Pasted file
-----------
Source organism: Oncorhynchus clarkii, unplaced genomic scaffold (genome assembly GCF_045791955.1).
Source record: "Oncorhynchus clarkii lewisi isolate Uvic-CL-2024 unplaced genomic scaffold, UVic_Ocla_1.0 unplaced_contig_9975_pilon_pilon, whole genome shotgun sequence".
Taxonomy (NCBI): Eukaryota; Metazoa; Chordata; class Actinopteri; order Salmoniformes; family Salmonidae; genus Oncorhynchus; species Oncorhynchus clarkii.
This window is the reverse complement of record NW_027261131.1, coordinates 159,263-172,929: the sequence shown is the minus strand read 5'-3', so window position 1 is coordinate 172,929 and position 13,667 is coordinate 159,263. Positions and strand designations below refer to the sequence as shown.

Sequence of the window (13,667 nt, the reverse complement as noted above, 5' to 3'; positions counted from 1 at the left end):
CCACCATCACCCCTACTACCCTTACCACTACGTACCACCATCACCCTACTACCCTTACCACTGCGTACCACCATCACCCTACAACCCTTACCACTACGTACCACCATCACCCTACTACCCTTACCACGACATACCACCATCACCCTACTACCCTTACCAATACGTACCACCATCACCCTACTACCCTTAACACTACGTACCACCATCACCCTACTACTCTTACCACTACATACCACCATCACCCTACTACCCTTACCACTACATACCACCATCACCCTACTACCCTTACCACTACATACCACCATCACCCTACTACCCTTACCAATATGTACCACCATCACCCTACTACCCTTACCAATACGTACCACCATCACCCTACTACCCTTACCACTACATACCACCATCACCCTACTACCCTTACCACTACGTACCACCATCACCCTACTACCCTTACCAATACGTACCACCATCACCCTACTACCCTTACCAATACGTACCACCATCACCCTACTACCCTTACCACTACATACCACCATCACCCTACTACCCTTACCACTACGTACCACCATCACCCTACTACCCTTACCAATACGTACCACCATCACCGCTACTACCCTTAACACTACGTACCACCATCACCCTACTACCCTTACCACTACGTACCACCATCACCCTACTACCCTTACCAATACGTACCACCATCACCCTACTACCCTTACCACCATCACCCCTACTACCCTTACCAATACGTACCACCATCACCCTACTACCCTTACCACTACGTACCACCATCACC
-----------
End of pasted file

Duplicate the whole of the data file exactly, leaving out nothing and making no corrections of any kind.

Source organism: Oncorhynchus clarkii, unplaced genomic scaffold (genome assembly GCF_045791955.1).
Source record: "Oncorhynchus clarkii lewisi isolate Uvic-CL-2024 unplaced genomic scaffold, UVic_Ocla_1.0 unplaced_contig_9975_pilon_pilon, whole genome shotgun sequence".
Taxonomy (NCBI): Eukaryota; Metazoa; Chordata; class Actinopteri; order Salmoniformes; family Salmonidae; genus Oncorhynchus; species Oncorhynchus clarkii.
This window is the reverse complement of record NW_027261131.1, coordinates 159,263-172,929: the sequence shown is the minus strand read 5'-3', so window position 1 is coordinate 172,929 and position 13,667 is coordinate 159,263. Positions and strand designations below refer to the sequence as shown.

Sequence of the window (13,667 nt, the reverse complement as noted above, 5' to 3'; positions counted from 1 at the left end):
CCACCATCACCCCTACTACCCTTACCACTACGTACCACCATCACCCTACTACCCTTACCACTGCGTACCACCATCACCCTACAACCCTTACCACTACGTACCACCATCACCCTACTACCCTTACCACGACATACCACCATCACCCTACTACCCTTACCAATACGTACCACCATCACCCTACTACCCTTAACACTACGTACCACCATCACCCTACTACTCTTACCACTACATACCACCATCACCCTACTACCCTTACCACTACATACCACCATCACCCTACTACCCTTACCACTACATACCACCATCACCCTACTACCCTTACCAATATGTACCACCATCACCCTACTACCCTTACCAATACGTACCACCATCACCCTACTACCCTTACCACTACATACCACCATCACCCTACTACCCTTACCACTACGTACCACCATCACCCTACTACCCTTACCAATACGTACCACCATCACCCTACTACCCTTACCAATACGTACCACCATCACCCTACTACCCTTACCACTACATACCACCATCACCCTACTACCCTTACCACTACGTACCACCATCACCCTACTACCCTTACCAATACGTACCACCATCACCGCTACTACCCTTAACACTACGTACCACCATCACCCTACTACCCTTACCACTACGTACCACCATCACCCTACTACCCTTACCAATACGTACCACCATCACCCTACTACCCTTACCACCATCACCCCTACTACCCTTACCAATACGTACCACCATCACCCTACTACCCTTACCACTACGTACCACCATCACC